worship leader

6 Ways to Become a Better Worship Leader

Kade Young says continual improvement is a quality of every successful leader.

1. Become a better mentor.

It is common for people to believe that the only quality needed to be a good worship leader is to be a good musician/vocalist. This belief is FAR from the truth. Although musical skill is important, there are many things that are much more important – one of which is mentoring.

Your worship team is looking to you for leadership, not only in music, but in their spiritual lives as well. Are you displaying the love of Christ to your worship team? Are you patient, kind and always believing the best?

The best way to mentor is to lead by example. Make sure you show up prepared, prayed up and spiritually strong…every. single. time.

You might also like: Mentoring Young Worship Team Members

2. Polish technical skills.

Many worship leaders never take the time to learn basic sound engineering principles. The result: a never-ending stream of frustration with the audio tech team. You don’t like the way it sounds, but you also can’t communicate how to make it better.

You may be thinking, “I don’t need to learn sound…that is the sound guy’s job!”. This thought is definitely an easy cop-out, but I guarantee that the time you put into learning sound will pay off dividends in the long run.

Remember, you don’t have to be an expert, but you need to know enough to where you can train new volunteer sound techs and communicate effectively when something needs to change.

Here are all of our technical articles to help you get started: Collaborate Worship Tech Tips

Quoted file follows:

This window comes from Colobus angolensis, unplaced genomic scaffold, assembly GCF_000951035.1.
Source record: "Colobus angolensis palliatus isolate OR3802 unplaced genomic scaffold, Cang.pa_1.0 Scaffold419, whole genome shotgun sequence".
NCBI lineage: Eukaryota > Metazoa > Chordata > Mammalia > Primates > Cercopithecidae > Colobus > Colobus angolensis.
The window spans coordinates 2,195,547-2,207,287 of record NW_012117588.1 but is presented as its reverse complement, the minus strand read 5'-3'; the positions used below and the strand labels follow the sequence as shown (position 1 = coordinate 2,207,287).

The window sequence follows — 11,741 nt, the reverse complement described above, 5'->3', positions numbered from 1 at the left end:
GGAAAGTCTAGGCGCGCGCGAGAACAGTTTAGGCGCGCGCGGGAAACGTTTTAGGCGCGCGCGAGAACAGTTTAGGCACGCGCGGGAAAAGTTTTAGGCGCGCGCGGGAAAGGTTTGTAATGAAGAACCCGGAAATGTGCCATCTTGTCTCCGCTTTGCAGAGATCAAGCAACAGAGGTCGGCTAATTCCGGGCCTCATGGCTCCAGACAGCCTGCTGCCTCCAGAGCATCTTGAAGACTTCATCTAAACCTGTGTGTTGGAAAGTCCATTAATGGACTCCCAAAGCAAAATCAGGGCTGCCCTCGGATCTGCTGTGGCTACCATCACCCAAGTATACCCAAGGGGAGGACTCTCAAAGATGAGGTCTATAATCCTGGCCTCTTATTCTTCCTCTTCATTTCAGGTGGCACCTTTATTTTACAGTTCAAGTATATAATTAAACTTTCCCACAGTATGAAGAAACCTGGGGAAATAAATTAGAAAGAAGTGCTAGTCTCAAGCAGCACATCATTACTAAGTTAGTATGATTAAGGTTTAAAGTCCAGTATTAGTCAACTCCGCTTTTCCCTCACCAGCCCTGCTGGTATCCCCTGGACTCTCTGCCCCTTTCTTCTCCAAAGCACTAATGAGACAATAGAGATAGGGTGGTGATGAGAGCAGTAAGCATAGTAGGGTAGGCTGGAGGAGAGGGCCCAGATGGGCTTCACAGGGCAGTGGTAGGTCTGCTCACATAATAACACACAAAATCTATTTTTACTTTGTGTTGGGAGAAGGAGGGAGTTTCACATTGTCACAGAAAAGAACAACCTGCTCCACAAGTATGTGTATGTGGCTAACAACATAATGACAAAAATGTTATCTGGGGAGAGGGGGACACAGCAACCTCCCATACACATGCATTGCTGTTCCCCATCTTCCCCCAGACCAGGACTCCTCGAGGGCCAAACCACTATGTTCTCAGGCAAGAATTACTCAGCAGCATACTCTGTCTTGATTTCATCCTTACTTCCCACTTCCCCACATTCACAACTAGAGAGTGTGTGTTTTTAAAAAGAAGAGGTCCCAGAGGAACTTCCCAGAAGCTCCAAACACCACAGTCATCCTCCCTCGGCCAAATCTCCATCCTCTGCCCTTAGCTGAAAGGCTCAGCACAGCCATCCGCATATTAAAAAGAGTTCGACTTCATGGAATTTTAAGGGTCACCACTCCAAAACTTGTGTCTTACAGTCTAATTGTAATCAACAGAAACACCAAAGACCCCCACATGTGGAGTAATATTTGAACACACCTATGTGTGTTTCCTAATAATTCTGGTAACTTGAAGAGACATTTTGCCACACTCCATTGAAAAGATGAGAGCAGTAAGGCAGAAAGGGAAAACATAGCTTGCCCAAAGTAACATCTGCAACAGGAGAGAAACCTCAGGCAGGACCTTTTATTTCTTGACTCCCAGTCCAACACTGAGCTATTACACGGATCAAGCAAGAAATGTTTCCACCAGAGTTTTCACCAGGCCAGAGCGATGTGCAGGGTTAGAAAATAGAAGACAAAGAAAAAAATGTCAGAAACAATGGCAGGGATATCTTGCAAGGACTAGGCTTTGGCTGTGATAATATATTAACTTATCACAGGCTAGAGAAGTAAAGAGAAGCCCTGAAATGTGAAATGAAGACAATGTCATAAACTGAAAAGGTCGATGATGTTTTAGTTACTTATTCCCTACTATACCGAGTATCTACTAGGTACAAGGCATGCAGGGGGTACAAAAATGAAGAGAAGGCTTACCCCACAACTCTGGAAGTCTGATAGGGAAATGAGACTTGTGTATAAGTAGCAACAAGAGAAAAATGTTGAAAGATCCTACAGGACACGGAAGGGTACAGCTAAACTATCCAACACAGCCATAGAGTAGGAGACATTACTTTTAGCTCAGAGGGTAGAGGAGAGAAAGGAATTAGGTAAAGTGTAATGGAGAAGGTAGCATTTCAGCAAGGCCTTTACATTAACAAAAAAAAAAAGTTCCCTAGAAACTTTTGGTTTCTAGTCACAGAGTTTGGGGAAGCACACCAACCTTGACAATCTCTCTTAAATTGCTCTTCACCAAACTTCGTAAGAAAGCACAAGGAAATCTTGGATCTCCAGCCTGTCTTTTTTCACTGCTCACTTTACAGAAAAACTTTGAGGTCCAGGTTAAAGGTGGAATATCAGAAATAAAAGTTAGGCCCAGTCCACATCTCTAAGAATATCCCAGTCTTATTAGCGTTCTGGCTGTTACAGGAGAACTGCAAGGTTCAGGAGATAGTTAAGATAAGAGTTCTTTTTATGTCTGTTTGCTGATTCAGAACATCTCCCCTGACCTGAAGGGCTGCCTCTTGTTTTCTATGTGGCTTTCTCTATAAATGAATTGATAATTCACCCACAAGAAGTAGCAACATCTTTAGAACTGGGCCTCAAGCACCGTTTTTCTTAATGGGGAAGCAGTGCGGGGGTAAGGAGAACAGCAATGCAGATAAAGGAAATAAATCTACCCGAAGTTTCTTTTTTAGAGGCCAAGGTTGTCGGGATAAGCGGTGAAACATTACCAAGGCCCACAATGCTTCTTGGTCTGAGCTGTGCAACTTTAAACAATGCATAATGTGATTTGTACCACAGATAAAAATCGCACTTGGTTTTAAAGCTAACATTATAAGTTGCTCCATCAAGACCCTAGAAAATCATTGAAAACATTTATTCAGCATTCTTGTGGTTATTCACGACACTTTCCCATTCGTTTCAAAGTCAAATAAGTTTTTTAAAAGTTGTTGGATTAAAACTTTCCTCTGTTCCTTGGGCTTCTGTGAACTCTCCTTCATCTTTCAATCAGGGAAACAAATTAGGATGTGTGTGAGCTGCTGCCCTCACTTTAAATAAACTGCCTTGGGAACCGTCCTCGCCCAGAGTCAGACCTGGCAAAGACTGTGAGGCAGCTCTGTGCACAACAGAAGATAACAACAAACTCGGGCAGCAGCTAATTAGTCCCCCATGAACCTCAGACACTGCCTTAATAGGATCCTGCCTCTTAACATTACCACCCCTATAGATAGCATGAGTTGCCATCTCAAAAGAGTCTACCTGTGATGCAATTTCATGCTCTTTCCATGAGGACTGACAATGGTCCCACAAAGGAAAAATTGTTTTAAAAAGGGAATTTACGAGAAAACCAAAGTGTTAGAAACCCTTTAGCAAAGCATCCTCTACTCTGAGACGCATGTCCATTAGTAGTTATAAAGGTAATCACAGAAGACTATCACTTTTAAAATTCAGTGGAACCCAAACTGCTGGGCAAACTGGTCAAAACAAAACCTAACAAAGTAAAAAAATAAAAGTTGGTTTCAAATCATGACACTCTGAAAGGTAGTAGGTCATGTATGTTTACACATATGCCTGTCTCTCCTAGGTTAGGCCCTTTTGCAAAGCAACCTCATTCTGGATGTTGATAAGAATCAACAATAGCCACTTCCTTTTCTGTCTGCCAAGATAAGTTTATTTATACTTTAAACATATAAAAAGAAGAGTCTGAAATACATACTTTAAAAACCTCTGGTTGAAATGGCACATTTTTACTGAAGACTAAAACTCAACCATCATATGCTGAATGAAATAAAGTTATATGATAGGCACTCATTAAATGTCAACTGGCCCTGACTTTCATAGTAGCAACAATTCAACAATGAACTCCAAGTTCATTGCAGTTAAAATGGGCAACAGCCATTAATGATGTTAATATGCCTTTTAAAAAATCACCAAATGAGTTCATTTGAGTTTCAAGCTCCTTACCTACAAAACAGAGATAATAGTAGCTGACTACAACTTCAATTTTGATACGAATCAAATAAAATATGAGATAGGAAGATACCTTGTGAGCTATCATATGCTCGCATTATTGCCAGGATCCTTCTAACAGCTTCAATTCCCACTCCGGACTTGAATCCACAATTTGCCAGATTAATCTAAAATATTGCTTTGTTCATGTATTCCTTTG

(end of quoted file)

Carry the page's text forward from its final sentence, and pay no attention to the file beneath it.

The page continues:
3. Don’t sweat the small stuff.

It is easy to get distracted by things that don’t really matter, like: the fact that one of your musicians wore a Hawaiian shirt last Sunday or the cleaning crew left your cables in a mess. Believe it or not, we have an enemy that is looking to destroy our effectiveness as worship leaders. And, if he can get you distracted, he has done his job.

Several weeks ago, my drummer called in sick just a few hours before service started. It was also the holiday season and there was no one to fill in. I had two options: get stressed out or go with the flow and improvise. So, I decided to give the rest of the band the week off and lead worship with just me, my keyboard and my wife (she is one of the vocalists on our worship team). To my surprise, the church loved it and several folks requested that we have this type of worship setting more often.

When we choose not to sweat the small stuff, we disarm the plan of the enemy and the results are unthinkable.

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Essential reading for worship leaders since 2002.


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